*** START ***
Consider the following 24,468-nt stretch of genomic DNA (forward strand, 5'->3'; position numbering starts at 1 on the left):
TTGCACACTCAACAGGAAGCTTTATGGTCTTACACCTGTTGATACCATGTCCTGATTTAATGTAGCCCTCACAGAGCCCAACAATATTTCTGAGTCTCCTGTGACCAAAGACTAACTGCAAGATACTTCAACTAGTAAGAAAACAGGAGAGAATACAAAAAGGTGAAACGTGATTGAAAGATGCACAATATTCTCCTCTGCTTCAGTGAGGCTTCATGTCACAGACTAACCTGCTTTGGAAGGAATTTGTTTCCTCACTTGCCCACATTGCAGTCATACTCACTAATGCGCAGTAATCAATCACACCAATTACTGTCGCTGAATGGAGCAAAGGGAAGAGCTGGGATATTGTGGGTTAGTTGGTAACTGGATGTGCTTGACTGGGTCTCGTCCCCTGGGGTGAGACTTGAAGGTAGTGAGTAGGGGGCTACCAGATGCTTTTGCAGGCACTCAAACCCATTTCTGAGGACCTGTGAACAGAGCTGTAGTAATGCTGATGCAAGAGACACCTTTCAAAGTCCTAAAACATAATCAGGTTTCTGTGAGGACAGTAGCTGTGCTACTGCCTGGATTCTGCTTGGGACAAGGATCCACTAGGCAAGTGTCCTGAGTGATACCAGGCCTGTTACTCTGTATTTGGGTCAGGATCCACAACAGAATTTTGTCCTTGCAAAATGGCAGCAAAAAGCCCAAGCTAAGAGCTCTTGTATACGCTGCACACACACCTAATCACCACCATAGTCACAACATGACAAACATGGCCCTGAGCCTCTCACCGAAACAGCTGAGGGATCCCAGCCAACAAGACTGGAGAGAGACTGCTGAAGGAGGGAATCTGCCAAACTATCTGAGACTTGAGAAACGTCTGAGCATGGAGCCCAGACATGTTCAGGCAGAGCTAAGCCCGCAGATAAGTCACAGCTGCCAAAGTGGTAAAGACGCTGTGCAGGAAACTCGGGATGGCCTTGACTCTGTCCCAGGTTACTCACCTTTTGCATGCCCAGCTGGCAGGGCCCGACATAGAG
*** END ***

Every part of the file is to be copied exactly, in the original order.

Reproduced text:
Consider the following 24,468-nt stretch of genomic DNA (forward strand, 5'->3'; position numbering starts at 1 on the left):
TTGCACACTCAACAGGAAGCTTTATGGTCTTACACCTGTTGATACCATGTCCTGATTTAATGTAGCCCTCACAGAGCCCAACAATATTTCTGAGTCTCCTGTGACCAAAGACTAACTGCAAGATACTTCAACTAGTAAGAAAACAGGAGAGAATACAAAAAGGTGAAACGTGATTGAAAGATGCACAATATTCTCCTCTGCTTCAGTGAGGCTTCATGTCACAGACTAACCTGCTTTGGAAGGAATTTGTTTCCTCACTTGCCCACATTGCAGTCATACTCACTAATGCGCAGTAATCAATCACACCAATTACTGTCGCTGAATGGAGCAAAGGGAAGAGCTGGGATATTGTGGGTTAGTTGGTAACTGGATGTGCTTGACTGGGTCTCGTCCCCTGGGGTGAGACTTGAAGGTAGTGAGTAGGGGGCTACCAGATGCTTTTGCAGGCACTCAAACCCATTTCTGAGGACCTGTGAACAGAGCTGTAGTAATGCTGATGCAAGAGACACCTTTCAAAGTCCTAAAACATAATCAGGTTTCTGTGAGGACAGTAGCTGTGCTACTGCCTGGATTCTGCTTGGGACAAGGATCCACTAGGCAAGTGTCCTGAGTGATACCAGGCCTGTTACTCTGTATTTGGGTCAGGATCCACAACAGAATTTTGTCCTTGCAAAATGGCAGCAAAAAGCCCAAGCTAAGAGCTCTTGTATACGCTGCACACACACCTAATCACCACCATAGTCACAACATGACAAACATGGCCCTGAGCCTCTCACCGAAACAGCTGAGGGATCCCAGCCAACAAGACTGGAGAGAGACTGCTGAAGGAGGGAATCTGCCAAACTATCTGAGACTTGAGAAACGTCTGAGCATGGAGCCCAGACATGTTCAGGCAGAGCTAAGCCCGCAGATAAGTCACAGCTGCCAAAGTGGTAAAGACGCTGTGCAGGAAACTCGGGATGGCCTTGACTCTGTCCCAGGTTACTCACCTTTTGCATGCCCAGCTGGCAGGGCCCGACATAGAG